Single-use plastics are making a positive change for the environment, for once


Single Couch Sitter – a picture of eco bricks being put to good use.

It’s truly miraculous how shoving single-use plastic into another single-use plastic is considered “sustainable.” 

A major point of living sustainably is reducing the usage/consumption of plastics, right? Aren’t we to stay away from single-uses? Well, to create an ecobrick, a clean plastic bottle and some wrappers, washed and dried completely too, are all that is needed. 

Over time, compressing more clean, single-use plastic waste into the bottle eventually provides it with the strength comparable to an actual clay brick. Given their power, it makes them an indefinite alternative for certain construction materials and a new way to recycle. 

Already, ecobricks are used to transform communities across four continents and inspire many to take responsibility for their own waste. This summer, I decided to make my own and was truly shocked by how much plastic I used completely in one day. After a week, my bottle had become distinctly heavier, and by the next, there were just a few inches of clearance. 

Since then, I’ve changed what I buy and consume to create less waste, and the idea of creating more ecobricks would occasionally be at the forefront of my mind. However, I’m not building houses in my free time and simply didn’t want to grow a collection of them in my room. 

I discovered ecobrick drop-off sites, helping the logic of ecobricking—yes, a verb—make sense to me. It was actually an accident when it first appeared on my social media. To find them, simply research stores in the area and drop them off, or there’s a simpler way. is the official site for the ecobricks created. They have their own Global Ecobrick Alliance-approved system to register bricks and trade them to other ecobrickers for projects or to make an impact in improving somebody’s community. The Brik Market made it easy for me to trade the brick I’ve created and contribute elsewhere.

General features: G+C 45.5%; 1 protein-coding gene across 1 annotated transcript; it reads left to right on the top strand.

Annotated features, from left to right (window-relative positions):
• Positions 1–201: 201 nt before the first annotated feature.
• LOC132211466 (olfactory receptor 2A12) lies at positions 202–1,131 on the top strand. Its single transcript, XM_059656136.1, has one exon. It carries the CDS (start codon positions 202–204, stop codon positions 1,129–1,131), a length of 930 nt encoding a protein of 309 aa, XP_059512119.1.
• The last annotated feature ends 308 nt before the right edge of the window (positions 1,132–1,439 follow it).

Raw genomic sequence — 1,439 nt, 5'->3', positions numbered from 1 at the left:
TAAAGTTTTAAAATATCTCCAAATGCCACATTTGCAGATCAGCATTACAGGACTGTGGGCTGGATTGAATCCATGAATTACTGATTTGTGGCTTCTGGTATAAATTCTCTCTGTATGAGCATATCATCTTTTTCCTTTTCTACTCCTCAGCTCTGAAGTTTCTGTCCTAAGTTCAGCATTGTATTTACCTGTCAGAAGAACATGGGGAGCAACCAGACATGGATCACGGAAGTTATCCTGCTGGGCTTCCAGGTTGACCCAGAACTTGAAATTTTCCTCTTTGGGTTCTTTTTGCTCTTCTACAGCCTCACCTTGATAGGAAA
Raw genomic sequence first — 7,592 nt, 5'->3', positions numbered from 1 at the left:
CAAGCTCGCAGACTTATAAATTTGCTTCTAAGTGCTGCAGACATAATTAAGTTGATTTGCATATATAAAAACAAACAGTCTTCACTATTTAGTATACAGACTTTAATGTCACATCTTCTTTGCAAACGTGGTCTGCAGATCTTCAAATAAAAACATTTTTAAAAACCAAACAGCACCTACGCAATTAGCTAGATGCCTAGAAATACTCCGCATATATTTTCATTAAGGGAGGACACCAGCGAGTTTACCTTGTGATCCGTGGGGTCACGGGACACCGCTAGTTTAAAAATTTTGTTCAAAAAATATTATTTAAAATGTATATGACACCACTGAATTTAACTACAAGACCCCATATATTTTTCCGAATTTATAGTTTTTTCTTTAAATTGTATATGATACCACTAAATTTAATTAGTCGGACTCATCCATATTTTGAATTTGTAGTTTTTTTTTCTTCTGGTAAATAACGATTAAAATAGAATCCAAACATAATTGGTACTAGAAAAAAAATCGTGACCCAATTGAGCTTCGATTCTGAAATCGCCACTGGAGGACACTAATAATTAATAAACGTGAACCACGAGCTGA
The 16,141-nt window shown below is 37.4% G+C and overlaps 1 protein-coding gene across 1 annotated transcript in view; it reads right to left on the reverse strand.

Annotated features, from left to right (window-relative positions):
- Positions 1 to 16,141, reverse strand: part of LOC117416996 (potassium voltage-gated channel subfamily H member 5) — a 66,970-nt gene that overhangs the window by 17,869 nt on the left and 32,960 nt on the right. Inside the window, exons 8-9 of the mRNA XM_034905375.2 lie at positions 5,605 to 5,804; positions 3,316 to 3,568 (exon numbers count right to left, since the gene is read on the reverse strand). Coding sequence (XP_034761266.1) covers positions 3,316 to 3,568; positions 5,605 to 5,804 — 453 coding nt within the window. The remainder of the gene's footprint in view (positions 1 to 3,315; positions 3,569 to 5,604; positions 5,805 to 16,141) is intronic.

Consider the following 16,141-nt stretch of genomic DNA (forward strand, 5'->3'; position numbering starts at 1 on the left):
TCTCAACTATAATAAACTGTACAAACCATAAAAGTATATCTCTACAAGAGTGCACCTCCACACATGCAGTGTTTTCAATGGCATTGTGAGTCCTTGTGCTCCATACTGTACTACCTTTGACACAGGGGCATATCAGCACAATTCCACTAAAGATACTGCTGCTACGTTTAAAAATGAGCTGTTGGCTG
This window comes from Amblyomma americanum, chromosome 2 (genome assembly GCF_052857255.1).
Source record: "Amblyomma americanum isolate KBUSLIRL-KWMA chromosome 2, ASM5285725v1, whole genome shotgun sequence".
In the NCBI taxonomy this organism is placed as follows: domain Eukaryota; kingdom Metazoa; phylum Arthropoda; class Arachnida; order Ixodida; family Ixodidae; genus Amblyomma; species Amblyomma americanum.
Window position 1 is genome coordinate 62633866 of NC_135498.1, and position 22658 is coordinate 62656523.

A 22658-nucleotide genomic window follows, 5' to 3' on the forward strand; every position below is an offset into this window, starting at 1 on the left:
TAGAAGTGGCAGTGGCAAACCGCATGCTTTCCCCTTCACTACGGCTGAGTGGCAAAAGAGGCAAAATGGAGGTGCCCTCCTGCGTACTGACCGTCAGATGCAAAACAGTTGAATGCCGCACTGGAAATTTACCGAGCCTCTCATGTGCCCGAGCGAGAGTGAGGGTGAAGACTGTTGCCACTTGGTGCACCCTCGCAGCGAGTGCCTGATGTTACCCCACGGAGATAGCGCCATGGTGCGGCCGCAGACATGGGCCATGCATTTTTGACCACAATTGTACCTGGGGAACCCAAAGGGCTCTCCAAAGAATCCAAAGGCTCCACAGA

Their website includes a multitude of reasons to ecobrick, along with sharing photos, live updates, and being transparent with their information; the “Corporate Sponsors” section merits an honorable mention. 

Since 2003, ecobricks have been contributing to a change. Again, shoving single-use plastic into another single-use plastic cancels out and brightens the lookout of our future. According to, 79,292 bricks have been compacted by people in 149 different countries. They’ve kept almost 27,500 kilograms entering the biosphere; quadruple that number and it’s about how many kilograms of Carbon Dioxide were kept from affecting the environment (82,500 kg). 

Historically, ecobricks have been used to save waterways and build a variety of structures in Latin America, branching to other countries and improving their quality of life. It starts with a vision from the common individual, then follows the influence of their bottle brick creations and their resourcefulness. 

They link together like LEGO bricks, essentially, and have a life expectancy of 500 years before degradation ensues. Once again, on the ecobrick official website, it provides more information on the different patterns that can be created, as well as a pdf guide to the basics—the beginning. 

Having an option to use recycled materials, to me, is rewarding, and I’ve since made ten more ecobricks that I plan to drop off in the near future. It’s simple to make a difference from an inescapable, plastic-based lifestyle—and to be able to turn plastic around and make use of it is terrific, truthfully. For more information, provides more information about the logistics of their use and sustainable impact.